According to a 1933 Stake Report, during the months of November and December the chapel, amusement hall and classrooms were renovated. The exterior wood trim was painted, and the interior wood trim was re-varnished. The ceiling in the auditorium was painted, and the walls and ceilings in the chapel and amusement hall were replaced, painted and starched. The walls in the classrooms were re-calcimined, the boiler was overhauled and new flues were installed, and new linoleum flooring was laid in the front entrance hall.
In 1956, the boundaries of the ward were changed no doubt due to growth in the population of Murray. Beginning in 1970, proposals were made for construction of a new meetinghouse. In 1977 the building was sold to the current owners, the Alano Club. The Alano Club is a not-for-profit non-denominational support agency for recovering alcoholics and their families.
During the first decade of the twentieth century, the English parish style became the model for many LDS meetinghouses including the Murray Second Ward. This style was concurrent with the resurgence of medieval influence in American architecture. As the LDS Church wanted to follow current trends in architecture professionally trained architects were employed to design new buildings. The popularity of the Victorian Gothic influence in American architecture happened to coincide with the LDS Church's program to build new meetinghouses. These typical Gothic-style influenced meetinghouses are characterized generally by either an asymmetrical or symmetrical facade which is dominated by a square Norman architecure-style entrance tower; Gothic or Romanesque arches or a combination of the two, are used throughout the building. The Murray Second Ward Meetinghouse fits this description well; it has an asymmetrical facade dominated by an entrance tower with a crenellated parapet, and tall, Gothic (pointed) arch windows framed in wood tracery.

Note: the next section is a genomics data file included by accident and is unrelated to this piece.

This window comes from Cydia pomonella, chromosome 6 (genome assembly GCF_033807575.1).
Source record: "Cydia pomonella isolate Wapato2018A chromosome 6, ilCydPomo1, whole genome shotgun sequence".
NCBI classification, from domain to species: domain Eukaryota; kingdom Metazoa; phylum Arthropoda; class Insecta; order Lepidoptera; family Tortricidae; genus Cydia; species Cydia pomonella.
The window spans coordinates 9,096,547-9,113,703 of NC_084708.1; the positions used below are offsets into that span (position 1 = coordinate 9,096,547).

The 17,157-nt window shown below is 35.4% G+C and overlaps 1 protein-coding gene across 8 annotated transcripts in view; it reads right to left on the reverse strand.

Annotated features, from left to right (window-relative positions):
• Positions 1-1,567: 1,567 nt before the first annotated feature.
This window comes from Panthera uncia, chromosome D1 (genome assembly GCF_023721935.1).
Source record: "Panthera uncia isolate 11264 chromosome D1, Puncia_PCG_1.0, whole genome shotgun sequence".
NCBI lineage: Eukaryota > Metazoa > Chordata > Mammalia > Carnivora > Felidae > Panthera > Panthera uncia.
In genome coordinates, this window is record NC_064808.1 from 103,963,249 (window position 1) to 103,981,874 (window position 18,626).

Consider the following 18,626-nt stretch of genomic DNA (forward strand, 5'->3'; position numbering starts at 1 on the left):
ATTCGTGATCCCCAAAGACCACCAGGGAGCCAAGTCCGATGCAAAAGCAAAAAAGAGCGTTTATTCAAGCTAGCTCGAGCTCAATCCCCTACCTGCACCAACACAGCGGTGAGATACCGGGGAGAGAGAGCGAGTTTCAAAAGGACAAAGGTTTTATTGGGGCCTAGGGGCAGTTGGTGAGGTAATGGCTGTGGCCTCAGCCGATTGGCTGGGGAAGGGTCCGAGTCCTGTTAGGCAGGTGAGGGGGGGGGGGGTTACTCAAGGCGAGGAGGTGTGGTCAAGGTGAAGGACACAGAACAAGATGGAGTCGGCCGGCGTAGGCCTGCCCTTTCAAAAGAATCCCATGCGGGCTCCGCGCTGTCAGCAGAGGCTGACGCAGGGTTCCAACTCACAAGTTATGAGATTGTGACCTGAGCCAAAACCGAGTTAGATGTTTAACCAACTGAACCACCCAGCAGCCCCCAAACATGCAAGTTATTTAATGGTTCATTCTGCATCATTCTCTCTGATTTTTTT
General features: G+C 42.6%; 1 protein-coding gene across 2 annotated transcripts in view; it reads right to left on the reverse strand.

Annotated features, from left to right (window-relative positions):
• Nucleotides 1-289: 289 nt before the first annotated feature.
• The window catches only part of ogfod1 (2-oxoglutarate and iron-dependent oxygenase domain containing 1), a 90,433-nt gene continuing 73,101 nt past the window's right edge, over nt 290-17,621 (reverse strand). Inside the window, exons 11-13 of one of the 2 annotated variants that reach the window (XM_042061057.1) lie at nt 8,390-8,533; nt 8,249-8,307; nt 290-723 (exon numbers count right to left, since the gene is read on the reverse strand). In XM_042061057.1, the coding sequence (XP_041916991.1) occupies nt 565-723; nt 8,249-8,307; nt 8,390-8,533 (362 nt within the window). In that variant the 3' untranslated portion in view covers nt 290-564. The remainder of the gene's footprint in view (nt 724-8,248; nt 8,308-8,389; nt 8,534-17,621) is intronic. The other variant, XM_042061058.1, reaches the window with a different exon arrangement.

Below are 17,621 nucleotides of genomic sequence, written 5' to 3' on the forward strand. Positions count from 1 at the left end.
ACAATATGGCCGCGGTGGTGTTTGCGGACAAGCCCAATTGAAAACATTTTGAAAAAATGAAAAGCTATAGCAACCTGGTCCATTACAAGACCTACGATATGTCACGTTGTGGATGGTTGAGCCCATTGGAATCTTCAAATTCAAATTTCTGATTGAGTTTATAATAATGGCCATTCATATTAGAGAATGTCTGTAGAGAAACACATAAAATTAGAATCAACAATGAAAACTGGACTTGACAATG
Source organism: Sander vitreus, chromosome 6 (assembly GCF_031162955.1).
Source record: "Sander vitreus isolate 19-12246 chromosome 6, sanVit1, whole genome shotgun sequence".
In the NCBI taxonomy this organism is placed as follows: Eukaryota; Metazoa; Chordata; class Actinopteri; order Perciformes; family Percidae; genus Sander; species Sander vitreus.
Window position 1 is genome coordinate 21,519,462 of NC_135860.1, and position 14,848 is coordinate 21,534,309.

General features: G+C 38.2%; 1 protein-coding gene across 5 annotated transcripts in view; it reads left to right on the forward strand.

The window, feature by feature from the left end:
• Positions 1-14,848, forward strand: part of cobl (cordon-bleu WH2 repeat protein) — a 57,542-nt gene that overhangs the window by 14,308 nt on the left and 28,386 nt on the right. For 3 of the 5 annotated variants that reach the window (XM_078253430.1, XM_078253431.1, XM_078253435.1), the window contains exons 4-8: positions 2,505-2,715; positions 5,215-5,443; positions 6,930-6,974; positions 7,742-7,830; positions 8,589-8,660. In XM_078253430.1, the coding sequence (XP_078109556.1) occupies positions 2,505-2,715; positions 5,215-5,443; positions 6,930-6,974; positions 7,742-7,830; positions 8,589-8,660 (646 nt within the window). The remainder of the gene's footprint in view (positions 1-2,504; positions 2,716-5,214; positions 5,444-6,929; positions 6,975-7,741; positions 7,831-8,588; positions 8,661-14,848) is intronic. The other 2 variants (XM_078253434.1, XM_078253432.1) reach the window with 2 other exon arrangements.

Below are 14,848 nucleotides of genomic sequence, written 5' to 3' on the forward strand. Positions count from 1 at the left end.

The design of the meetinghouse came from Niels Edward Liljenberg, a Swedish-American architect. It is significant as a well-preserved example of a meetinghouse influenced by the Gothic Revival style, a popular style for Mormon meetinghouses in the Salt Lake Valley during the first decade of the twentieth century. The original architectural features are still evident, the fenestration patterns as well as the size of the openings have not been modified, and there have been very few alterations. The Murray Second Ward represents not only the growth of LDS Church and development of the Murray community, but the building is also an excellent example of the influence of the Gothic style in LDS Church architecture